While trying to look up more information on algorithmic filtering, I chanced upon the Wikipedia article for the term “filter bubble”- this refers to the process by which an algorithm “selectively guesses what information a user would like to see based on information about the user”…thus “effectively isolating them in their own cultural or ideological bubbles”.
Based on my experience in my entrepreneurship fraternity, these filters and algorithms are part of a larger discipline called machine learning. This is a “scientific discipline that explores the construction and study of algorithms that can learn from data”. Because these algorithms operate by building a “model from example inputs and using that to make predictions or decisions”, the system attempts to learn to make human choices using precedent. This in itself is not flawed- but the way we make choices often are. We rely on our cultural background and circumstances to make choices, and these choices are often biased- the very same way that these programs are accused of unfairly functioning. But if the goal of technology is to imitate that human decision making process (however flawed), then we are in no position to say it has not achieved its aim.
However, this does warrant a more concerning inquiry regarding the way we make choices. There seems to be a tension between equating the advancement of technology to human simulation on the one hand, and the advancement of technology to promote ideals of democracy and a globalized interconnected world of information on the other. Because people are not automatically conditioned to be impartial and all-accommodating, machine learning’s pursuit to capture the complexities of human thought will necessarily fail at upholding complete neutrality.
However, the difference in the way various social media platforms choose to formulate their algorithms shows promise for the field. Examining the difference in Facebook and Twitter feeds in the Ferguson article, it is apparent that the philosophies of each platform weigh heavily on how and how effectively information is filtered. In the case of Facebook, its way of simulating relationships and building networks is based off of a person’s life and profile. Like a customizable AI device in the movie Her, we very much customize Facebook to suit our personality. In contrast, while Twitter is very focused on what accounts you follow and the type of news you are interested in, it also keeps the big picture by alerting users to trending topics. It seems more of a conversation starter than it is a platform for you to gather information about another acquaintance’s life. Because of the etiquette and practices of each platform, we have also come to expect certain things out of each platform. We are more likely to get information about a party on Facebook, and real time updates on news issues on Twitter. These differences, and our knowledge of these differences, hopefully make us more discerning and savvy users- at least until developers figure things out on their end.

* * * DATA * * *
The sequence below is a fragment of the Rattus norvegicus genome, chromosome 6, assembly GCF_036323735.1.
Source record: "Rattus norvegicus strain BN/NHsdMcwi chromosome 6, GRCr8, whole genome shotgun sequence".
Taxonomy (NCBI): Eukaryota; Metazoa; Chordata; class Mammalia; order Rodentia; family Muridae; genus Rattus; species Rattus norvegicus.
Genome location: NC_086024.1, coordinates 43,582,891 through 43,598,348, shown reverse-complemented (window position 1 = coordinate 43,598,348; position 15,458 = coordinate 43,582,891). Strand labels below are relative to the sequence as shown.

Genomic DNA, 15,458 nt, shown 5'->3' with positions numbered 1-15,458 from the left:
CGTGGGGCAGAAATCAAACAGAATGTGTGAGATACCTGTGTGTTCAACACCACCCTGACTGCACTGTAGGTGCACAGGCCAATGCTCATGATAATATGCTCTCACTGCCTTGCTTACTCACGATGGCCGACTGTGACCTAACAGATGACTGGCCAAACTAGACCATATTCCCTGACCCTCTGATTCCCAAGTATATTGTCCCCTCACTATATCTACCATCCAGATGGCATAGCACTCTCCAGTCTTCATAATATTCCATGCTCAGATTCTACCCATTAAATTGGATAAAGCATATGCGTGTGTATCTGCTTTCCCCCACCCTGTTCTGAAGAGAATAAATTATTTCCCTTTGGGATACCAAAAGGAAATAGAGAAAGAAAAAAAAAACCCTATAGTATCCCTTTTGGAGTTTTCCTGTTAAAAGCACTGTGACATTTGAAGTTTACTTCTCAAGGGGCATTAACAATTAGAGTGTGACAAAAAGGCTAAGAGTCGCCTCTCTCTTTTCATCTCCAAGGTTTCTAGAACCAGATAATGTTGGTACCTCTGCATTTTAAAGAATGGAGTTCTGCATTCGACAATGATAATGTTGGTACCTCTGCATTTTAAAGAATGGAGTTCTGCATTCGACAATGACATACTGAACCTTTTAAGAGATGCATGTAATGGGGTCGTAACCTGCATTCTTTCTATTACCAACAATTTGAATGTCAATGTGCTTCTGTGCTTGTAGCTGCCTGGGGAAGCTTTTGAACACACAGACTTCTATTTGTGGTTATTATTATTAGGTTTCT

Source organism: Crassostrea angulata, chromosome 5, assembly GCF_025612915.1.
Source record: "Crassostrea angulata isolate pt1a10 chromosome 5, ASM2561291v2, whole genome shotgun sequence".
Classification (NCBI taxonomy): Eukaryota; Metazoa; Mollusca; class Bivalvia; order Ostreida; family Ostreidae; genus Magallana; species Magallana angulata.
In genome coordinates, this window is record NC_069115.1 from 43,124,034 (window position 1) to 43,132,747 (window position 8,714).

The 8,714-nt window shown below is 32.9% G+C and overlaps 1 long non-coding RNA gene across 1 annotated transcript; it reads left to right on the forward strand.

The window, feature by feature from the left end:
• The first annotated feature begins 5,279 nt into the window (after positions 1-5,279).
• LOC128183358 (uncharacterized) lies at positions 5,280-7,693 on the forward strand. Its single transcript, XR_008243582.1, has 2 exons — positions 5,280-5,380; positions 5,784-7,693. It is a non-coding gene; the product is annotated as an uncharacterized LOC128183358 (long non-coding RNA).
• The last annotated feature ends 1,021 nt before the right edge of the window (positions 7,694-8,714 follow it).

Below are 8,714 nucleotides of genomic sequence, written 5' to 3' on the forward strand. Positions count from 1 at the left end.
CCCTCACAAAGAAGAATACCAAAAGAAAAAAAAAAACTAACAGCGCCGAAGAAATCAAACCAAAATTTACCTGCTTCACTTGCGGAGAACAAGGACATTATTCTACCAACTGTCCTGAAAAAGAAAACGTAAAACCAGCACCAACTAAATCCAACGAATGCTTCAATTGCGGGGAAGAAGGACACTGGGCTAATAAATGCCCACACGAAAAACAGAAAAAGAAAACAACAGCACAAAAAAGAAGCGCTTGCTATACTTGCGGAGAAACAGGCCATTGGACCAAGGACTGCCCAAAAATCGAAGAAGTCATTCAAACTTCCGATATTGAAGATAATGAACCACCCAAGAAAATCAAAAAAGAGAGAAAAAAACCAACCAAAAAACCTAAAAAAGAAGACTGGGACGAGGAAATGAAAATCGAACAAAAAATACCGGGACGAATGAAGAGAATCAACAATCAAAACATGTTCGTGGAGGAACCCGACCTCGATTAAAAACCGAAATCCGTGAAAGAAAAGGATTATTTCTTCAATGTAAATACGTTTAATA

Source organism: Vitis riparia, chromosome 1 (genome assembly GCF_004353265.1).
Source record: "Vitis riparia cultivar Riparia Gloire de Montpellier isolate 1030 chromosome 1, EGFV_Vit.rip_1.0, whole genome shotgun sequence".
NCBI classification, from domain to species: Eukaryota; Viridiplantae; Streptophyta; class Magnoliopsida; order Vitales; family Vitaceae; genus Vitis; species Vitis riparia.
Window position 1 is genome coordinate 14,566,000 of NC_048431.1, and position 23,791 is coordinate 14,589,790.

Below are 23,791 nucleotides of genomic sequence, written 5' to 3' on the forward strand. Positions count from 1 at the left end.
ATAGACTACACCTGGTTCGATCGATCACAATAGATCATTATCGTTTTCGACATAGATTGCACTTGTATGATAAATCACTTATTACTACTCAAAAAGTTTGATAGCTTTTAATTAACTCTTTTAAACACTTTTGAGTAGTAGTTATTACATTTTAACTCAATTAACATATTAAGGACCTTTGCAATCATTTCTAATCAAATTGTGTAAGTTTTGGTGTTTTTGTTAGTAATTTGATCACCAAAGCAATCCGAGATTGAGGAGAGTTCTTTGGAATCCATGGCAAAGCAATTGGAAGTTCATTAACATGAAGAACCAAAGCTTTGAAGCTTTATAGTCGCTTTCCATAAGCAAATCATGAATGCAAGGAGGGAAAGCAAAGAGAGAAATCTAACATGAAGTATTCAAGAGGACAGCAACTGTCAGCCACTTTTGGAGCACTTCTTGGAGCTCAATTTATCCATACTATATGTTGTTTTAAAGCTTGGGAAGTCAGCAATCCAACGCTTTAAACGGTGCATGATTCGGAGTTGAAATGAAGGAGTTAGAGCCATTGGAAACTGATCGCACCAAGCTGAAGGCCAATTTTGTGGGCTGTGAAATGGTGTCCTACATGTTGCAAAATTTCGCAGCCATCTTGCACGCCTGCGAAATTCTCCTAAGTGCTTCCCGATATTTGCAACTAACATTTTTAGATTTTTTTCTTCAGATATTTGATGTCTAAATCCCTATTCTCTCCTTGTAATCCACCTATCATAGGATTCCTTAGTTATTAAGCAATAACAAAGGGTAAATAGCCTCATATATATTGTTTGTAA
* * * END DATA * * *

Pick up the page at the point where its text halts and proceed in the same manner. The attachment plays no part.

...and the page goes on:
That said, at this point, I don’t think we can quite reach the assertion that net neutrality and algorithmic filtering are human rights issues. It is, however, something worth considering if/ when we are able to reconcile machine learning’s trend toward human simulation, and broader expectations that information on the web be credible and fairly filtered.